Before the Sat.1 interview: "He's willing to clean up and make a lot of things clear": Steven Gätjen on the first meeting with Boris Becker

After his early release from prison in Great Britain, Boris Becker will answer questions in a first TV interview.

Before the Sat.1 interview: "He's willing to clean up and make a lot of things clear": Steven Gätjen on the first meeting with Boris Becker

After his early release from prison in Great Britain, Boris Becker will answer questions in a first TV interview. The 55-year-old answers questions from presenter Steven Gätjen in a "Sat.1 Special". The interview was pre-taped and will be broadcast Tuesday at 8:15 p.m.

In order to prepare for the interview, Gätjen visited Becker in Huntercombe prison near London. The ex-tennis star had served his sentence there for several months. Initially, he was held at the notorious Wandsworth Prison. "There are not only people there who have committed financial crimes, but also sex offenders, murderers and people who have committed big robberies. Boris Becker told me that he was very afraid of ending up in a collection cell. In the first ones But he was alone for four days, had no contact with the outside world and was locked in his cell around the clock, with one hour out a day," said Steven Gätjen in an interview with Sat.1. Becker didn't shower for four days, his only wish was to work and get some fresh air. "He said he would have done anything for it."

Gätjen says Becker did not enjoy a celebrity bonus in prison, but was treated like all other inmates. The time behind bars and being separated from his family made him think seriously about his life. "I definitely had the impression that this experience really took him away." According to Gätjen, Becker is "willing to tidy up and clarify many things". "When we met in prison, I had the feeling that someone was sitting in front of me who was striving for a fresh start," says the 50-year-old.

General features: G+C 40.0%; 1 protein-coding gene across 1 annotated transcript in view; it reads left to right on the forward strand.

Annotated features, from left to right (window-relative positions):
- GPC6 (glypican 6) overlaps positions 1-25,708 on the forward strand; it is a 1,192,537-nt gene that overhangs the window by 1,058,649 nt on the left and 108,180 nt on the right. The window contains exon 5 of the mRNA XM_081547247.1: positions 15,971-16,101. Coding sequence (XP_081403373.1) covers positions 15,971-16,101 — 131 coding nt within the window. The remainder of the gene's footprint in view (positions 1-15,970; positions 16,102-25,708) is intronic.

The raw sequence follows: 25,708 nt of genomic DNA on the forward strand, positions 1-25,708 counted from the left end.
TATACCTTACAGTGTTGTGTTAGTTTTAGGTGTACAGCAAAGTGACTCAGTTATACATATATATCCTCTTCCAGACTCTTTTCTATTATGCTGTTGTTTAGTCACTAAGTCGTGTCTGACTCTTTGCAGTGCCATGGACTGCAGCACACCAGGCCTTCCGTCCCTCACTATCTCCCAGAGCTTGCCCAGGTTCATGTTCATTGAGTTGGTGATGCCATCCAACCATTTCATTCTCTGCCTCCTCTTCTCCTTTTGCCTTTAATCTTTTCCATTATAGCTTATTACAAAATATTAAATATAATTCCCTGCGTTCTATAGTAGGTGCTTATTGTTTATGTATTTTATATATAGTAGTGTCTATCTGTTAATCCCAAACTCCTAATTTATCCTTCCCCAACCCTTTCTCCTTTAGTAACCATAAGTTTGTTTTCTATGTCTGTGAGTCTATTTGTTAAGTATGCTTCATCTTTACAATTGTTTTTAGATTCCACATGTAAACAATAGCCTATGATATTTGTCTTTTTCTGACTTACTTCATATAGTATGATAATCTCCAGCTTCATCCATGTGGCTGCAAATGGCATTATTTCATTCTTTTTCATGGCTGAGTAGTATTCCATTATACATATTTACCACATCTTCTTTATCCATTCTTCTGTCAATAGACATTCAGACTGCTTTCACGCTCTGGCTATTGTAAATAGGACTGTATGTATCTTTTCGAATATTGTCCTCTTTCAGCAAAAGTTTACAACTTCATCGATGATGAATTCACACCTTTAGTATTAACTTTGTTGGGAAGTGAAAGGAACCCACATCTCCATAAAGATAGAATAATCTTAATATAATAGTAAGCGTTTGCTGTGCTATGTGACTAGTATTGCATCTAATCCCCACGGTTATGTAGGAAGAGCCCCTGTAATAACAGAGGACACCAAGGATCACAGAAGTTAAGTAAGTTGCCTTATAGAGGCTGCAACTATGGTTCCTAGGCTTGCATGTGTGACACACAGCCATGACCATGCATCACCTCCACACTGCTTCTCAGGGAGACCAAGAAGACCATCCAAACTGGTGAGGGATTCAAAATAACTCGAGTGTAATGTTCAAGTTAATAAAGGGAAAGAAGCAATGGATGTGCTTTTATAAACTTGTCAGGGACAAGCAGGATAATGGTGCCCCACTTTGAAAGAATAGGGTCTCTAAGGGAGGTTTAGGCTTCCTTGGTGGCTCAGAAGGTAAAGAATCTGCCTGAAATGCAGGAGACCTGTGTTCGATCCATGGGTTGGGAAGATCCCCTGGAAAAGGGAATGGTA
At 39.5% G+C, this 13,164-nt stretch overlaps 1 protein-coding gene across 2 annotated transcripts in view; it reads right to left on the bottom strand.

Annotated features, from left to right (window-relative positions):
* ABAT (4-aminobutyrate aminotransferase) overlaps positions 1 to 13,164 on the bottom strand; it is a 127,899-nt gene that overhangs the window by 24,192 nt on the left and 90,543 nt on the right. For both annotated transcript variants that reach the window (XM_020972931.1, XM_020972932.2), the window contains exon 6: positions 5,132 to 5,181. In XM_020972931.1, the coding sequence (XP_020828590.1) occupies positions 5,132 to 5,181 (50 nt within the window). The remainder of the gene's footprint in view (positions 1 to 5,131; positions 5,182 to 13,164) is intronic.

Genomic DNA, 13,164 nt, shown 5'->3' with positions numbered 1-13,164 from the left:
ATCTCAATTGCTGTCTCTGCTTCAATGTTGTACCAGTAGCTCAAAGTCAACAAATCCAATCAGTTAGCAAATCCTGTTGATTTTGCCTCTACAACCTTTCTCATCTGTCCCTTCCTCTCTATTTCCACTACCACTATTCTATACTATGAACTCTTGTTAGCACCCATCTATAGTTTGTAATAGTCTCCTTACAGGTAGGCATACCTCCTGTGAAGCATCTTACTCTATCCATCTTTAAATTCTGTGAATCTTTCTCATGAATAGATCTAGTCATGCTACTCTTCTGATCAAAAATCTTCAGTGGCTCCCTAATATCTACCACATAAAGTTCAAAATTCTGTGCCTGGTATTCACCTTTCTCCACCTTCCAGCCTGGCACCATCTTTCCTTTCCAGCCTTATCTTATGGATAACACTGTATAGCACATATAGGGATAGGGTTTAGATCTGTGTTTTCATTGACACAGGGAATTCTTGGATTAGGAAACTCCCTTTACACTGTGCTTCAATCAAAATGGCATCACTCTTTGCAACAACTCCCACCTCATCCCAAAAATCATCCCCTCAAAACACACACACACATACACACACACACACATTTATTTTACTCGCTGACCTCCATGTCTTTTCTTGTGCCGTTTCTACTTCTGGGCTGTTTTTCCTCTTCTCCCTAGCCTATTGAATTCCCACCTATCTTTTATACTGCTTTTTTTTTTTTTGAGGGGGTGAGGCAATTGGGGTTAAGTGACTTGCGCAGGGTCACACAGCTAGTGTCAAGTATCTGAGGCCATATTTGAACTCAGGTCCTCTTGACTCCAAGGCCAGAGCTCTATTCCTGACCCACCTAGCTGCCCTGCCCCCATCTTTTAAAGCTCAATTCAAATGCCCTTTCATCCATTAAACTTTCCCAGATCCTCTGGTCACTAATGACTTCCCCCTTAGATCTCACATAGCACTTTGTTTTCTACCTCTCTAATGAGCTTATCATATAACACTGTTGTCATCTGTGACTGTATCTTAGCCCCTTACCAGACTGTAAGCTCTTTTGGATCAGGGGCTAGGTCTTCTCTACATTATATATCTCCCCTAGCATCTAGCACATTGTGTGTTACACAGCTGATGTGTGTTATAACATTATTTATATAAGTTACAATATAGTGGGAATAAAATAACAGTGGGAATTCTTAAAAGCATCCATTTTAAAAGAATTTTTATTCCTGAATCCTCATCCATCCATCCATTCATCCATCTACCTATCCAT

In April of this year, Boris Becker was sentenced to two and a half years in prison by a London court for delaying bankruptcy. After around seven months in prison, he was released early and benefited from a special arrangement in Great Britain. Foreign prisoners can have their sentences waived if they leave the country in order to relieve overcrowded British prisons. Although Boris Becker has lived in London for many years, he is still a German citizen. He is now exempt from punishment in Germany, and for the time being he is no longer allowed to enter Great Britain.

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